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Darius (king)
Excerpt from the Lexham Bible Dictionary, the most advanced Bible dictionary.
(Hebrew דָּרְיָוֶשׁ‎, doryawesh; Greek Δαρεῖος, Dareios). King of Persia 522–486 bc, famous for consolidating the administration of the Persian Empire and launching the Graeco—Persian Wars.
Dictionaries
The Lexham Bible Dictionary
Darius I Hystaspes
Darius I Hystaspes (Hebrew דָּרְיָוֶשׁ‎, doryawesh; Greek Δαρεῖος, Dareios). King of Persia 522–486 bc, famous for consolidating the administration of the Persian Empire and launching the Graeco—Persian Wars.
The Anchor Yale Bible Dictionary
Darius (Person)
DARIUS (PERSON) [Heb dārĕyāweš (דָּרְיָוֶשׁ)]. The first Achaemenid king of this name, usually called the Great. He ascended the throne in clouded and complicated circumstances in 521 b.c. Son of Vishtaspa, Satrap of Parthia, he belonged to a collateral branch of the Achaemenid family and claimed
Baker Encyclopedia of the Bible
Darius
Darius. Name of three emperors in the Persian dynasty of the legendary King Achaemenes. A Darius appears in the biblical books of Ezra, Nehemiah, Haggai, and Zechariah as a Persian king, and in the Book of Daniel as a Mede “who became king over the realm of the Chaldeans” (Dn 9:1).
The International Standard Bible Encyclopedia, Revised
Darius (king)
2. Darius I Hystaspes (521–486 b.c.), the Great. Darius’ autobiography, the text of which is carved in the rock at Behistun and known also to the Greek historian Herodotus (iii.30f, 61ff), told the story of his rise to power thus: while Cambyses, son and successor of Cyrus the Great, was conquering Egypt,
Darius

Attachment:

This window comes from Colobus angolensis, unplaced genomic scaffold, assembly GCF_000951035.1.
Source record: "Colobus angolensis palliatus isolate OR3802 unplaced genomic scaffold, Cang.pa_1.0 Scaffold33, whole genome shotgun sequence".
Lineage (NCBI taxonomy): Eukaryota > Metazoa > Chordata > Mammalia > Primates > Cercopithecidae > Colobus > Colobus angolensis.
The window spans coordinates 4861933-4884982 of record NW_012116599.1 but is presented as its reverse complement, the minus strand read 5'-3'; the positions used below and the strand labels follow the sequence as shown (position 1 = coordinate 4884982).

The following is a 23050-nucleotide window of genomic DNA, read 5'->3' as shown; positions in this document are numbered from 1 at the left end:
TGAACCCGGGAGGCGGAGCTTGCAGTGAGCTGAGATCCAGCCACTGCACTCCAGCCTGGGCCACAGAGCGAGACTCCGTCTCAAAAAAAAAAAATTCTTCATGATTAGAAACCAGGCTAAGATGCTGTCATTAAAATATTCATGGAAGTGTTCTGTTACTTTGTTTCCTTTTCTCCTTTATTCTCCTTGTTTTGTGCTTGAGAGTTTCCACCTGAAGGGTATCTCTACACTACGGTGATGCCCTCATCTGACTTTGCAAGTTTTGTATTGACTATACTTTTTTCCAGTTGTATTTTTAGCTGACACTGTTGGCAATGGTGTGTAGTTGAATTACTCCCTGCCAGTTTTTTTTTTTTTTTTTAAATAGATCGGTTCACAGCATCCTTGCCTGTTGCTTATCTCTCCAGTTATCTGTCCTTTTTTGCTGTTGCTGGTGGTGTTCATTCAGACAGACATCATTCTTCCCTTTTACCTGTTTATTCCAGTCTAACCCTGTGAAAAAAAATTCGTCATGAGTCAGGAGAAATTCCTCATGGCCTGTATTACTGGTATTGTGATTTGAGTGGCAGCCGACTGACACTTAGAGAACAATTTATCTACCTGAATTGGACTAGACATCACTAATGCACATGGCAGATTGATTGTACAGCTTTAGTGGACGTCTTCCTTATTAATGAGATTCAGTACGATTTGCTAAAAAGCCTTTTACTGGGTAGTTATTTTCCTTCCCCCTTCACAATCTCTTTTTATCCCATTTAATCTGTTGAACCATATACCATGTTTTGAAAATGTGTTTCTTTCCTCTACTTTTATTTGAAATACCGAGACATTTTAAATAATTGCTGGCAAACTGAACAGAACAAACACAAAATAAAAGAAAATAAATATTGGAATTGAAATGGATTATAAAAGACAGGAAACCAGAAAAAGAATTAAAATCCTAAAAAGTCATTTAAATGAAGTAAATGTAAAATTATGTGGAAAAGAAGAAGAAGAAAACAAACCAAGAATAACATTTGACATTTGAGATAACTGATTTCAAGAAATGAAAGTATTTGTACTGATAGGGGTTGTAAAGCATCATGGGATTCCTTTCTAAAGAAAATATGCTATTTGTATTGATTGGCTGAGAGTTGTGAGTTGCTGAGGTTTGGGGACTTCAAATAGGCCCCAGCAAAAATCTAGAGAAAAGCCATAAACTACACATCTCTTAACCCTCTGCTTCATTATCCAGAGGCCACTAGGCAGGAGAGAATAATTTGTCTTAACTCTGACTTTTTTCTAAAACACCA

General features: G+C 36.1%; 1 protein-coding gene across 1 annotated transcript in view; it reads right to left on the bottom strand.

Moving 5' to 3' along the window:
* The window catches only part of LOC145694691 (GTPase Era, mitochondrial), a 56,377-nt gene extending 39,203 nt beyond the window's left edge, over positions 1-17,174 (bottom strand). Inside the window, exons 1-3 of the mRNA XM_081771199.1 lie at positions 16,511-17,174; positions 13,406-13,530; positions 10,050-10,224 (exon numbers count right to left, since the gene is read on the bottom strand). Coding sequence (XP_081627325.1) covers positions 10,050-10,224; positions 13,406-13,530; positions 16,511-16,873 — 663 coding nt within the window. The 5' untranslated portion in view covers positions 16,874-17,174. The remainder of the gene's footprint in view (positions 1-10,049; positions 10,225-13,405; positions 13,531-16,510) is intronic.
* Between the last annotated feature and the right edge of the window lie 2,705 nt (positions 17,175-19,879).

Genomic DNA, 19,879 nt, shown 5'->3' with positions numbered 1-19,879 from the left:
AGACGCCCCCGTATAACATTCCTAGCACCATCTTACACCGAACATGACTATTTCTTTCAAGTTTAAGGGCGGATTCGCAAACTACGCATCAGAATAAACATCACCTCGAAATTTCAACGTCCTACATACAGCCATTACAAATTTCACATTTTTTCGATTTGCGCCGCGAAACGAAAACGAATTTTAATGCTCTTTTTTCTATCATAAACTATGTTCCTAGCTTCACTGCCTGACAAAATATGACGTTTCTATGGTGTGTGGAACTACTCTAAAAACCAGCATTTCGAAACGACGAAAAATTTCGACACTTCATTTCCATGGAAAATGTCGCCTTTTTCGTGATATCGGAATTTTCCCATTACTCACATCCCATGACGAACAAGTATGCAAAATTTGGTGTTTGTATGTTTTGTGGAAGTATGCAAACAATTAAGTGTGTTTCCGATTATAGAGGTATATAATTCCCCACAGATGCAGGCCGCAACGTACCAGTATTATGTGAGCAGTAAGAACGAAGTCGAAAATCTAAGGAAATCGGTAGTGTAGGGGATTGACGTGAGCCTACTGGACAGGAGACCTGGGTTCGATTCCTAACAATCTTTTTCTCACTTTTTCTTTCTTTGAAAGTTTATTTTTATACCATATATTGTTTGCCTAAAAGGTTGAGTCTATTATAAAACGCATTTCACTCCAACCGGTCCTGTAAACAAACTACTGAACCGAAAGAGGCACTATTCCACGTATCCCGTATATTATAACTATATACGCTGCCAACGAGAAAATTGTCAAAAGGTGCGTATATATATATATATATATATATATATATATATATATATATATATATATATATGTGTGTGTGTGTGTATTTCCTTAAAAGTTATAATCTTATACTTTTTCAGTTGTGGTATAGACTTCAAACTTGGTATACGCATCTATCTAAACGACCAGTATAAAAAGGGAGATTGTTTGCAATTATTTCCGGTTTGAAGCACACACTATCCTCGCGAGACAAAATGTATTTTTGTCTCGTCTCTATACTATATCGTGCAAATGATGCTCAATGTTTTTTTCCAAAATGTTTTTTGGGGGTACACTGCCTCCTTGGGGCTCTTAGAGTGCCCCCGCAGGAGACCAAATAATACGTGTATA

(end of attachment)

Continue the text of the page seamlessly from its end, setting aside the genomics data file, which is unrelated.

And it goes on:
Darius də-rīʹəs [Heb. and Aram dāreyāweš; Old Pers. darayavahuš]. The name of three rulers mentioned in the OT.
Tyndale Bible Dictionary
Darius
DARIUS Name of three emperors in the Persian dynasty of the legendary King Achaemenes. A Darius appears in the biblical books of Ezra, Nehemiah, Haggai, and Zechariah as a Persian king, and in the book of Daniel as a Mede who became king over the Chaldeans (Dn 9:1).Darius I (521–486 bc) Also known as
The HarperCollins Bible Dictionary (Revised and Updated)
Darius
Darius (duh-ri´uhs).1 Darius I (the Great, 522–486 bce), the first of three Persian (Achaemenid) rulers. This Darius is intended in Ezra 4–6, Haggai, and Zech. 1–8. He established himself on the throne in a power struggle in the years 522–520 bce. The account of this struggle appears on the trilingual
The Wycliffe Bible Encyclopedia
Darius (I) Hystaspes
Darius a hunting lions. ORINSTDARIUS (I) HYSTASPES. The name in Persian was Darayavaush; in Babylonian, Da-ri-ya-mus̆; in Gr., Dareios. He is also known as Darius the Great.Darius was a descendant through his father Hystaspes of Ariaramnes, a descendant of Hakhmanish (Achaemenae) the ancestor of
The New Bible Dictionary, Third Edition
Darius
DARIUS (Heb. Dāreyāweš; Akkad. Elamite, Dariawuš; Old Persian, Darayavauš; Gk. Dareios).1. Darius the Mede, the son of Ahasuerus (Xerxes; Dn. 9:1), received the government on the death of Belshazzar (5:30–31), being made king of the Chaldeans (9:1) at the age of 62 (5:31). He bore the title of
Eerdmans Dictionary of the Bible
Darius
Darius (Heb. dārĕyāweš; O. Pers. darayavahuš)1. Darius I, king of Persia 522–486 b.c.e. Darius, of uncertain lineage, came to the throne of Persia through suspect circumstances. His famed Behistun inscription claims a pretender attempted to take the throne from Cambyses, the son of Cyrus the Great,
Eerdmans Bible Dictionary
Darius
Darius [də rīˊəs] (Heb., Aram. dāreyāweš; O. Pers. darayava[h]uš “he who upholds the good”).† The name of a number of Persian rulers.
Catholic Bible Dictionary
Darius
DARIUS The name of three kings of Persia: Darius I Hystaspes, the Great (r. 522–486 b.c.), Darius II Nothos (r. 423–404 b.c.), and Darius III Codomannus (r. 336–330 b.c.). Only the first of these is mentioned in the Bible (but see also Darius the Mede).Darius I came to the throne in 522 b.c. Once secure
Smith’s Bible Dictionary
Darius
Dari´us (lord), the name of several kings of Media and Persia.1. Darius the Mede, Dan. 6:1; 11:1, “the son of Ahasuerus,” Dan. 9:1, who succeeded to the Babylonian kingdom on the death of Belshazzar, being then sixty-two years old. Dan. 5:31; 9:1. (b.c. 538.) Only one year of his reign is mentioned,
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